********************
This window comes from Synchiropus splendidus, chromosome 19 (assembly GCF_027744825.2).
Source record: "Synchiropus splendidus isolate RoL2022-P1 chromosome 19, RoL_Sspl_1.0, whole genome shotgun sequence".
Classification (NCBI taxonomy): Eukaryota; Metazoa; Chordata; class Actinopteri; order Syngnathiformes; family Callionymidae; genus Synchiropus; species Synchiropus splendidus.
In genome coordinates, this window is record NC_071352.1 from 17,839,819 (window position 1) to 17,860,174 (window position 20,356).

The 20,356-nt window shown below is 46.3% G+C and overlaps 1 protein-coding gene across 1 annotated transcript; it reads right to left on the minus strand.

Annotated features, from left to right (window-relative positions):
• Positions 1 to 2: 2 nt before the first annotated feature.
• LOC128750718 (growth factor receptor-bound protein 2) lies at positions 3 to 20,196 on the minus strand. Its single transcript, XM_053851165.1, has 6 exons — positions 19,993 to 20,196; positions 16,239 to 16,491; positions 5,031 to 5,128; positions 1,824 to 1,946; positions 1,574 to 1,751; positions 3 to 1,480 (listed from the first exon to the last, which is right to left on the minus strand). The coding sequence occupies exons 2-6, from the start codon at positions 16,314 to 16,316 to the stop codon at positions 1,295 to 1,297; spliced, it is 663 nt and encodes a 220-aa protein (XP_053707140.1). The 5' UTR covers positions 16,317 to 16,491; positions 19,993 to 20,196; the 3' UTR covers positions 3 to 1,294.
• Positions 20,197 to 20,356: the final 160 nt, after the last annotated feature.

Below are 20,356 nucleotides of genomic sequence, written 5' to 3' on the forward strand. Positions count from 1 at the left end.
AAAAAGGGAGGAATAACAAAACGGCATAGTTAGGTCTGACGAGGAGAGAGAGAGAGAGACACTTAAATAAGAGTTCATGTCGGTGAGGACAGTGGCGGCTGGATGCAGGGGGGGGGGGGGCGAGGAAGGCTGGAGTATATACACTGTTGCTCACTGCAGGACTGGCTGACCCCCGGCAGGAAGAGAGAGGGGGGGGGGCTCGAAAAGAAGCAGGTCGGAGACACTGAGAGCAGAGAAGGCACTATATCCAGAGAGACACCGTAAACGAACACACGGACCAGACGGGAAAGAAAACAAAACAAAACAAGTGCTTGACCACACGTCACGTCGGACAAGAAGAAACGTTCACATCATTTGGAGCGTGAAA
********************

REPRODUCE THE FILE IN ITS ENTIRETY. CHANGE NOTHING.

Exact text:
This window comes from Synchiropus splendidus, chromosome 19 (assembly GCF_027744825.2).
Source record: "Synchiropus splendidus isolate RoL2022-P1 chromosome 19, RoL_Sspl_1.0, whole genome shotgun sequence".
Classification (NCBI taxonomy): Eukaryota; Metazoa; Chordata; class Actinopteri; order Syngnathiformes; family Callionymidae; genus Synchiropus; species Synchiropus splendidus.
In genome coordinates, this window is record NC_071352.1 from 17,839,819 (window position 1) to 17,860,174 (window position 20,356).

The 20,356-nt window shown below is 46.3% G+C and overlaps 1 protein-coding gene across 1 annotated transcript; it reads right to left on the minus strand.

Annotated features, from left to right (window-relative positions):
• Positions 1 to 2: 2 nt before the first annotated feature.
• LOC128750718 (growth factor receptor-bound protein 2) lies at positions 3 to 20,196 on the minus strand. Its single transcript, XM_053851165.1, has 6 exons — positions 19,993 to 20,196; positions 16,239 to 16,491; positions 5,031 to 5,128; positions 1,824 to 1,946; positions 1,574 to 1,751; positions 3 to 1,480 (listed from the first exon to the last, which is right to left on the minus strand). The coding sequence occupies exons 2-6, from the start codon at positions 16,314 to 16,316 to the stop codon at positions 1,295 to 1,297; spliced, it is 663 nt and encodes a 220-aa protein (XP_053707140.1). The 5' UTR covers positions 16,317 to 16,491; positions 19,993 to 20,196; the 3' UTR covers positions 3 to 1,294.
• Positions 20,197 to 20,356: the final 160 nt, after the last annotated feature.

Below are 20,356 nucleotides of genomic sequence, written 5' to 3' on the forward strand. Positions count from 1 at the left end.
AAAAAGGGAGGAATAACAAAACGGCATAGTTAGGTCTGACGAGGAGAGAGAGAGAGAGACACTTAAATAAGAGTTCATGTCGGTGAGGACAGTGGCGGCTGGATGCAGGGGGGGGGGGGGCGAGGAAGGCTGGAGTATATACACTGTTGCTCACTGCAGGACTGGCTGACCCCCGGCAGGAAGAGAGAGGGGGGGGGGCTCGAAAAGAAGCAGGTCGGAGACACTGAGAGCAGAGAAGGCACTATATCCAGAGAGACACCGTAAACGAACACACGGACCAGACGGGAAAGAAAACAAAACAAAACAAGTGCTTGACCACACGTCACGTCGGACAAGAAGAAACGTTCACATCATTTGGAGCGTGAAA